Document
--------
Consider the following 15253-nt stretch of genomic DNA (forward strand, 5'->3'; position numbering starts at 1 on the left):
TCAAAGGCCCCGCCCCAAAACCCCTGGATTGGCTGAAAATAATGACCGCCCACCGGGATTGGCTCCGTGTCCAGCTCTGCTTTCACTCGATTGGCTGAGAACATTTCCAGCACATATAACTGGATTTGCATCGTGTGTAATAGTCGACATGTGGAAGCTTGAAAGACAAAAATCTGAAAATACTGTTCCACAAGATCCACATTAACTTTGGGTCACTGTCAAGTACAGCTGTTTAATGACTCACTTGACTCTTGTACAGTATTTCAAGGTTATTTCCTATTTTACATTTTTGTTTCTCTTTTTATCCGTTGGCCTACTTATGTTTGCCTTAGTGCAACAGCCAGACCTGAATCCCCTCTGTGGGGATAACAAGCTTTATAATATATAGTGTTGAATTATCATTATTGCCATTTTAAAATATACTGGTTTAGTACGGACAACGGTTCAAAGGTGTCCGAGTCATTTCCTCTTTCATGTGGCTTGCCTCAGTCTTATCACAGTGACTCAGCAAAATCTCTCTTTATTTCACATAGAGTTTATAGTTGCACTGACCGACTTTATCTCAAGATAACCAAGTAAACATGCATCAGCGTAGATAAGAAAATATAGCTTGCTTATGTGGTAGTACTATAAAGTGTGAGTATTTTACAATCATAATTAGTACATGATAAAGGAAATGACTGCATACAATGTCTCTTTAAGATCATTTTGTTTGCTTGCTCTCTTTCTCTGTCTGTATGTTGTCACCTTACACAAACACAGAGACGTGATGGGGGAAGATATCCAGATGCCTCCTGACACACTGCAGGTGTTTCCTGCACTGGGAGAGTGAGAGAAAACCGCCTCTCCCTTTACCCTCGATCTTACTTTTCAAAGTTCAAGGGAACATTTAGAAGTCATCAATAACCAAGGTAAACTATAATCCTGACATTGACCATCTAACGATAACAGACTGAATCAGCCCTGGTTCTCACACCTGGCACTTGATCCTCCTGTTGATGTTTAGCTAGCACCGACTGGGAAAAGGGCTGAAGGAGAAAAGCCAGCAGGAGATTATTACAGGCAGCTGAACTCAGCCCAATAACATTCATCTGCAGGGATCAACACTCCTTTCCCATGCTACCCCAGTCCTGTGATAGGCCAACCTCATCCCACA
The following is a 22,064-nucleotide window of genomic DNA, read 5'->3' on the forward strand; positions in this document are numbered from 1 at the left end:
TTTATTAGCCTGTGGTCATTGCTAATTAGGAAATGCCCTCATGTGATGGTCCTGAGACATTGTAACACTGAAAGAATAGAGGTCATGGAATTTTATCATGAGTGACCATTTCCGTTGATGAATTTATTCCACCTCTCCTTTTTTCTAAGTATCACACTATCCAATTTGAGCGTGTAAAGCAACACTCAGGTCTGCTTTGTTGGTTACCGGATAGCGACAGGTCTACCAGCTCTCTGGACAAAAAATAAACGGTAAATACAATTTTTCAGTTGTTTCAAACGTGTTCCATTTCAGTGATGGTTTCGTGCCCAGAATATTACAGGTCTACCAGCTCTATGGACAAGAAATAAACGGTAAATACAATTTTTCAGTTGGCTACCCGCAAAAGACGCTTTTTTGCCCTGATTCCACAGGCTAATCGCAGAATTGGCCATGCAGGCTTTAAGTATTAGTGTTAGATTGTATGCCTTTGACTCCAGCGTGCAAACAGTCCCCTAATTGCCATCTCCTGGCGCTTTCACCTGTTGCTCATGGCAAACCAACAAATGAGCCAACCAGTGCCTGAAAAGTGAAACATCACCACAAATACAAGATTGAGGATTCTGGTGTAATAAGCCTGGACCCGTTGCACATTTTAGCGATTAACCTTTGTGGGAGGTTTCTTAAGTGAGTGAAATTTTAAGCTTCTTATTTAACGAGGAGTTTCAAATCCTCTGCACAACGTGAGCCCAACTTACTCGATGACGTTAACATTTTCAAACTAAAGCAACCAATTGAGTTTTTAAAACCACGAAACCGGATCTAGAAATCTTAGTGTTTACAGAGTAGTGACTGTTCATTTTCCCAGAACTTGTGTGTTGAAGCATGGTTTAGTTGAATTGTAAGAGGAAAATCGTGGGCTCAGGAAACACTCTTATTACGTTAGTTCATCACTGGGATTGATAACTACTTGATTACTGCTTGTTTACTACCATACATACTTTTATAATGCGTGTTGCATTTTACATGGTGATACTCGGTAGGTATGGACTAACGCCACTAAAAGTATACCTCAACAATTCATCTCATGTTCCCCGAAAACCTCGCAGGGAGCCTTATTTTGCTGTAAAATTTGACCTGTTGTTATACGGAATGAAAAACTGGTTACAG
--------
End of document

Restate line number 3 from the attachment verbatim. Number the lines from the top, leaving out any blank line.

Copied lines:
The following is a 22,064-nucleotide window of genomic DNA, read 5'->3' on the forward strand; positions in this document are numbered from 1 at the left end: